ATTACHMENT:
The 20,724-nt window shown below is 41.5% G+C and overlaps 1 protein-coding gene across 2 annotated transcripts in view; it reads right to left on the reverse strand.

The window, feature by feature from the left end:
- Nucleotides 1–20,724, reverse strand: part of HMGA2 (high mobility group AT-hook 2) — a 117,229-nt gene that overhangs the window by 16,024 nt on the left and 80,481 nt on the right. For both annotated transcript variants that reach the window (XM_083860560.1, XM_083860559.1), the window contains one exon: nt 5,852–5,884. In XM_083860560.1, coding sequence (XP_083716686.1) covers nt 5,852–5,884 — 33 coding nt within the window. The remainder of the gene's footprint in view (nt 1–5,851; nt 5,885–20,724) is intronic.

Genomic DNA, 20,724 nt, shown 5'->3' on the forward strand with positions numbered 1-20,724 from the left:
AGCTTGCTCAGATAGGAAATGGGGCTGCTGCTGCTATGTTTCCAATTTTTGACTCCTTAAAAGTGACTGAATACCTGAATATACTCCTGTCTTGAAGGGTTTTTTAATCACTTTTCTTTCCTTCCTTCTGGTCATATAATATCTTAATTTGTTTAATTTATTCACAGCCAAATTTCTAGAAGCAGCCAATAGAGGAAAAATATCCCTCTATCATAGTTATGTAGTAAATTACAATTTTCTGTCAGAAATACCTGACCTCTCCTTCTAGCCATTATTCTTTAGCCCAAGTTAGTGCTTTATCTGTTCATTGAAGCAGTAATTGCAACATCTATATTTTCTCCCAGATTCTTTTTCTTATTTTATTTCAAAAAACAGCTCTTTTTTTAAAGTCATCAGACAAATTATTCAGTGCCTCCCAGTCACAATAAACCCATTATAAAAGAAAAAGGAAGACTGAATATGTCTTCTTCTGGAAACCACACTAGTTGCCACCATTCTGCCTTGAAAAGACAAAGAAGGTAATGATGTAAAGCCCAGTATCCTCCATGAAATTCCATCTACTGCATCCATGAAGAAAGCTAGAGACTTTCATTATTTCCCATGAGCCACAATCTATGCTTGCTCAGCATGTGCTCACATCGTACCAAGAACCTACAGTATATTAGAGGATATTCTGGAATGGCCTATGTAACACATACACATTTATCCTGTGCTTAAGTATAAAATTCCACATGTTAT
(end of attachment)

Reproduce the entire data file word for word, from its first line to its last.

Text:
The 20,724-nt window shown below is 41.5% G+C and overlaps 1 protein-coding gene across 2 annotated transcripts in view; it reads right to left on the reverse strand.

The window, feature by feature from the left end:
- Nucleotides 1–20,724, reverse strand: part of HMGA2 (high mobility group AT-hook 2) — a 117,229-nt gene that overhangs the window by 16,024 nt on the left and 80,481 nt on the right. For both annotated transcript variants that reach the window (XM_083860560.1, XM_083860559.1), the window contains one exon: nt 5,852–5,884. In XM_083860560.1, coding sequence (XP_083716686.1) covers nt 5,852–5,884 — 33 coding nt within the window. The remainder of the gene's footprint in view (nt 1–5,851; nt 5,885–20,724) is intronic.

Genomic DNA, 20,724 nt, shown 5'->3' on the forward strand with positions numbered 1-20,724 from the left:
AGCTTGCTCAGATAGGAAATGGGGCTGCTGCTGCTATGTTTCCAATTTTTGACTCCTTAAAAGTGACTGAATACCTGAATATACTCCTGTCTTGAAGGGTTTTTTAATCACTTTTCTTTCCTTCCTTCTGGTCATATAATATCTTAATTTGTTTAATTTATTCACAGCCAAATTTCTAGAAGCAGCCAATAGAGGAAAAATATCCCTCTATCATAGTTATGTAGTAAATTACAATTTTCTGTCAGAAATACCTGACCTCTCCTTCTAGCCATTATTCTTTAGCCCAAGTTAGTGCTTTATCTGTTCATTGAAGCAGTAATTGCAACATCTATATTTTCTCCCAGATTCTTTTTCTTATTTTATTTCAAAAAACAGCTCTTTTTTTAAAGTCATCAGACAAATTATTCAGTGCCTCCCAGTCACAATAAACCCATTATAAAAGAAAAAGGAAGACTGAATATGTCTTCTTCTGGAAACCACACTAGTTGCCACCATTCTGCCTTGAAAAGACAAAGAAGGTAATGATGTAAAGCCCAGTATCCTCCATGAAATTCCATCTACTGCATCCATGAAGAAAGCTAGAGACTTTCATTATTTCCCATGAGCCACAATCTATGCTTGCTCAGCATGTGCTCACATCGTACCAAGAACCTACAGTATATTAGAGGATATTCTGGAATGGCCTATGTAACACATACACATTTATCCTGTGCTTAAGTATAAAATTCCACATGTTAT